The XP-49 was a development of the Lockheed Corporation during World War 2 (1939-1945) as a possible successor to the classic P-38 "Lightning" twin boom fighter of 1941. The XP-49 was to be a high-altitude performer with the established capabilities of the original. The project came about due to growing concern on the part of the U.S. Army in the rising costs of the most recent P-38 production model. After review of several proposed entries from various manufacturers, the Army settled on the new Lockheed design - the Model 522.
The XP-49 was visually similar in most respects to the P-38. The twin-boom design was found to be effective even for a fighter as in the P.38 and the XP-49 would follow suit. Beyond sharing this key physical characteristic, the XP-49 was of an new design. The aircraft was to feature a pair of Pratt & Whitney's new "X-1800" engine capable of an impressive 2,300 horsepower, offering the XP-49 airframe a maximum speed reaching nearing 500 miles per hour.
The single prototype was completed and first flown in November of 1942, sans all of its proposed armament to expedite development. The proposed weapons suite centered on 2 x 20mm cannons supported by 4 x 0.50 caliber Browning heavy machine guns - an improvement over the P.38's single 20mm cannon and 4 x .50 caliber gun array. As in the P-38, the XP-49 carried its armament concentrated at the nose section, ahead of the pilot's position.
While the XP-49 was being drawn up as a single-seat fighter, a second cockpit was added for an observer behind the pilot for flight testing.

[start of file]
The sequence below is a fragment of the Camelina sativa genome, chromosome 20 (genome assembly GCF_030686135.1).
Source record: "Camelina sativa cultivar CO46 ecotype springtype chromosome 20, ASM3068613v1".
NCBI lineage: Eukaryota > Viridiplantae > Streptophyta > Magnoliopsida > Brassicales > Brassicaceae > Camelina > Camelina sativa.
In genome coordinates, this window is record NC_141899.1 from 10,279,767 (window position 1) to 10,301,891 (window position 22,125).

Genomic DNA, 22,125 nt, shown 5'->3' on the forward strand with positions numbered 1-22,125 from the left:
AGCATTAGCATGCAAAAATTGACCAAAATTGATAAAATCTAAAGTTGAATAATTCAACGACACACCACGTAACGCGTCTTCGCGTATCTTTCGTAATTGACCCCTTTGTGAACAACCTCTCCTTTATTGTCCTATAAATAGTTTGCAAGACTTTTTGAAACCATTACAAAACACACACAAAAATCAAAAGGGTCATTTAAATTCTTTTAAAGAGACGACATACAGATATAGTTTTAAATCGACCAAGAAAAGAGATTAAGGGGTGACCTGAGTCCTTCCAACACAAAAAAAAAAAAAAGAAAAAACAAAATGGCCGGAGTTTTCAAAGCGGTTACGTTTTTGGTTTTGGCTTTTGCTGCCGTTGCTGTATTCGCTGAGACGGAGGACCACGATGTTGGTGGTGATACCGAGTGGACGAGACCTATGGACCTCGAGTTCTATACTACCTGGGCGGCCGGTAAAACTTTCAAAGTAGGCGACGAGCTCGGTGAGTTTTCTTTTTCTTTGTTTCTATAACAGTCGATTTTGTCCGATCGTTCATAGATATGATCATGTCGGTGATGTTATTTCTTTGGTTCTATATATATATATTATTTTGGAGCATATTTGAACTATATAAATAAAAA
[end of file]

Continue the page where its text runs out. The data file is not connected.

New engines - the Continental XI-1430 - were then selected to succeed the intended (and now cancelled) Pratt & Whitney engines. This led to a reduction in estimated speed by as much as 75 miles per hour. The shift added to the project's woes which was beginning to lose steam as the war continued to turn to the favor of the Allies and the current stock of Army fighters were more than up to the task.
As such, the XP-49 led a very brief test life before running into further engine issues. As with the Pratt & Whitney engines, the developmental Continental engines were also cancelled. A crash landing during a flight test also took place when a landing gear failed to lower - such were the signs against the XP-49. With the cancellation of both intended engines, U.S. Army authorities eventually looked elsewhere, effectively leaving the XP-49 project dead on arrival.
In its final "moment of glory", the XP-49 airframe was subjected to brutish force-testing by being dropped at heights against a concrete floor. The tests were conducted to see the extent of damage caused by G-forces upon a modern aircraft fuselage. The XP-49 remains were later on display before being cannibalized and, ultimately, scrapped.
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